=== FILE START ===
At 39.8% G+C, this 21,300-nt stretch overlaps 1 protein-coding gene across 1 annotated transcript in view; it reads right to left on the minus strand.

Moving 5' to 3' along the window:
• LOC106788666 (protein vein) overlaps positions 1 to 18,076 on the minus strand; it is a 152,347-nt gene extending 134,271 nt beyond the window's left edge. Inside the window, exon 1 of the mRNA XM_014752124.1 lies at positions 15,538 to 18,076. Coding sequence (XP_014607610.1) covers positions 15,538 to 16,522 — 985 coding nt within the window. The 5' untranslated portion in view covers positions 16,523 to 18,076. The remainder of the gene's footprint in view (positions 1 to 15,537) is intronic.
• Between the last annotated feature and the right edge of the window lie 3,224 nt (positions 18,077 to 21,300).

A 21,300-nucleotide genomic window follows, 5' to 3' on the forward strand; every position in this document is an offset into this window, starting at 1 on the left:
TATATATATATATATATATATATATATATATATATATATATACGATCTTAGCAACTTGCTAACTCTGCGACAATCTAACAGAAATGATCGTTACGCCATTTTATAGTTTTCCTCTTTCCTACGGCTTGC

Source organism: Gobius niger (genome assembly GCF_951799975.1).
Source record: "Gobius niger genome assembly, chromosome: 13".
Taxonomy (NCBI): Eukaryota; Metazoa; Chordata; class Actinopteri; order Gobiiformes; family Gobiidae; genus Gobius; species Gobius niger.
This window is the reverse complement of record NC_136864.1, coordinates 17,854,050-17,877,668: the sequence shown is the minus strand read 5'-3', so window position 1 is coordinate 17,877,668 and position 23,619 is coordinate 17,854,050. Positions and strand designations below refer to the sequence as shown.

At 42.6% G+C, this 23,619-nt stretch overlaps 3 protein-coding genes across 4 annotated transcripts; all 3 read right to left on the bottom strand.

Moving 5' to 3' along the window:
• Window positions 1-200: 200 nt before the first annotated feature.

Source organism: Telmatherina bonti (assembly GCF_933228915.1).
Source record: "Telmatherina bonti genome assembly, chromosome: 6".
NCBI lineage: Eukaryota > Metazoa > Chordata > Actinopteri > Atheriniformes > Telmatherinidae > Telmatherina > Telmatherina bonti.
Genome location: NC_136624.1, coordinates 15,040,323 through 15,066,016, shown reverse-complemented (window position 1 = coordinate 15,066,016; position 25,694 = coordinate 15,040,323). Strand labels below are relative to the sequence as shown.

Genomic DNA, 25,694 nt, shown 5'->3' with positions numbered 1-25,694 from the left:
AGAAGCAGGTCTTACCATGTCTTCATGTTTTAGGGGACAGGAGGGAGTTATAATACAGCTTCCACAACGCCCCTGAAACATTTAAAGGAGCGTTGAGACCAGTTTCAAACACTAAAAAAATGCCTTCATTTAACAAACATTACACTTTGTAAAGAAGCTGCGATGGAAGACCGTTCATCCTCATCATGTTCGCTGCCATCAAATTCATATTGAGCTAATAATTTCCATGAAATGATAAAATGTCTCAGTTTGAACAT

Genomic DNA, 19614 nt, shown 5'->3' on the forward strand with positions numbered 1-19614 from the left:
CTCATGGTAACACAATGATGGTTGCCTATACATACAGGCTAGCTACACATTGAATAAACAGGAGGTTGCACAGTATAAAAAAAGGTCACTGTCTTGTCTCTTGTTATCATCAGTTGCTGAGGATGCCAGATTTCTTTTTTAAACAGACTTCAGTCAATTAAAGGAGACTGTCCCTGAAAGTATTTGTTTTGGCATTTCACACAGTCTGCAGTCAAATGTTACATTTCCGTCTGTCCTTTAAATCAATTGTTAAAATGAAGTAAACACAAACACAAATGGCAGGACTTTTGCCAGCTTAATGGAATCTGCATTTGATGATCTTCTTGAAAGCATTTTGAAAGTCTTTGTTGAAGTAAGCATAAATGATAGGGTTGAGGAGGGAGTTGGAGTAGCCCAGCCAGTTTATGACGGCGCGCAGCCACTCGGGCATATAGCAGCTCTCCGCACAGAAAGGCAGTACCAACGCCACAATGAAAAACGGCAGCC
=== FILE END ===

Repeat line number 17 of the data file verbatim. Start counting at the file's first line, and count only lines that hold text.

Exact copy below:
Genome location: NC_136624.1, coordinates 15,040,323 through 15,066,016, shown reverse-complemented (window position 1 = coordinate 15,066,016; position 25,694 = coordinate 15,040,323). Strand labels below are relative to the sequence as shown.